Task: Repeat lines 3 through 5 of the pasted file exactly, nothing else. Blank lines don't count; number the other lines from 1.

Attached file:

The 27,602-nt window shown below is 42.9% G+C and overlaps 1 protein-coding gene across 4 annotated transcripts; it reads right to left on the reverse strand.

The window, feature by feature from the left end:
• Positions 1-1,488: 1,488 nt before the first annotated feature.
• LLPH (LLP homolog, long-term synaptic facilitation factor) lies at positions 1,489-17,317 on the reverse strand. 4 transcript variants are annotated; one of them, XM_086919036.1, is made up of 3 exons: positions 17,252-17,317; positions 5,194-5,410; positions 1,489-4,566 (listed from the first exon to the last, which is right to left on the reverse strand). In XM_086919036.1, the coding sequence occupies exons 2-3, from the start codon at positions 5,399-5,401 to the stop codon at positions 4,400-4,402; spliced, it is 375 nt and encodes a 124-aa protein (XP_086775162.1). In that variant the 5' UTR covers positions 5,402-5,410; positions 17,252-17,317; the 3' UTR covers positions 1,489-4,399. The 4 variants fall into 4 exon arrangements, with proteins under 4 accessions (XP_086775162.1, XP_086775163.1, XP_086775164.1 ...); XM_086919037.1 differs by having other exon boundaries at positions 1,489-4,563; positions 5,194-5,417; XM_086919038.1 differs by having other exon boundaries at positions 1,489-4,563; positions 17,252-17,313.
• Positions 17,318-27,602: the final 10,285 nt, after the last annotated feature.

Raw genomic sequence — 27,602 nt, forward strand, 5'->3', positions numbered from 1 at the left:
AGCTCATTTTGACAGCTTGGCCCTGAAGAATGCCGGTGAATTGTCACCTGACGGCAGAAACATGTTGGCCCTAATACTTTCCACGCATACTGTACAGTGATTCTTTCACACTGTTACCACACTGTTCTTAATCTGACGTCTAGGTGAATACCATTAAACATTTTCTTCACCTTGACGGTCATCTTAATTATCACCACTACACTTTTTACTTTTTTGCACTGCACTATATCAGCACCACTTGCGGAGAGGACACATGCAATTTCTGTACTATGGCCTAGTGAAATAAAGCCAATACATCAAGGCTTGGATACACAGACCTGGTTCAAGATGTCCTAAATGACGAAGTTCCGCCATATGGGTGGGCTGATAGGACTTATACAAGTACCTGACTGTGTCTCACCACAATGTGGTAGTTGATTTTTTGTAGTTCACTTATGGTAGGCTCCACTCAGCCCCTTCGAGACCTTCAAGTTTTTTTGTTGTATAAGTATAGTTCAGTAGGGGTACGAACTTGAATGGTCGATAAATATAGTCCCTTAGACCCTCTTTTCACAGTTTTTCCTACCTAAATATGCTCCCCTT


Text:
• Positions 1-1,488: 1,488 nt before the first annotated feature.
• LLPH (LLP homolog, long-term synaptic facilitation factor) lies at positions 1,489-17,317 on the reverse strand. 4 transcript variants are annotated; one of them, XM_086919036.1, is made up of 3 exons: positions 17,252-17,317; positions 5,194-5,410; positions 1,489-4,566 (listed from the first exon to the last, which is right to left on the reverse strand). In XM_086919036.1, the coding sequence occupies exons 2-3, from the start codon at positions 5,399-5,401 to the stop codon at positions 4,400-4,402; spliced, it is 375 nt and encodes a 124-aa protein (XP_086775162.1). In that variant the 5' UTR covers positions 5,402-5,410; positions 17,252-17,317; the 3' UTR covers positions 1,489-4,399. The 4 variants fall into 4 exon arrangements, with proteins under 4 accessions (XP_086775162.1, XP_086775163.1, XP_086775164.1 ...); XM_086919037.1 differs by having other exon boundaries at positions 1,489-4,563; positions 5,194-5,417; XM_086919038.1 differs by having other exon boundaries at positions 1,489-4,563; positions 17,252-17,313.
• Positions 17,318-27,602: the final 10,285 nt, after the last annotated feature.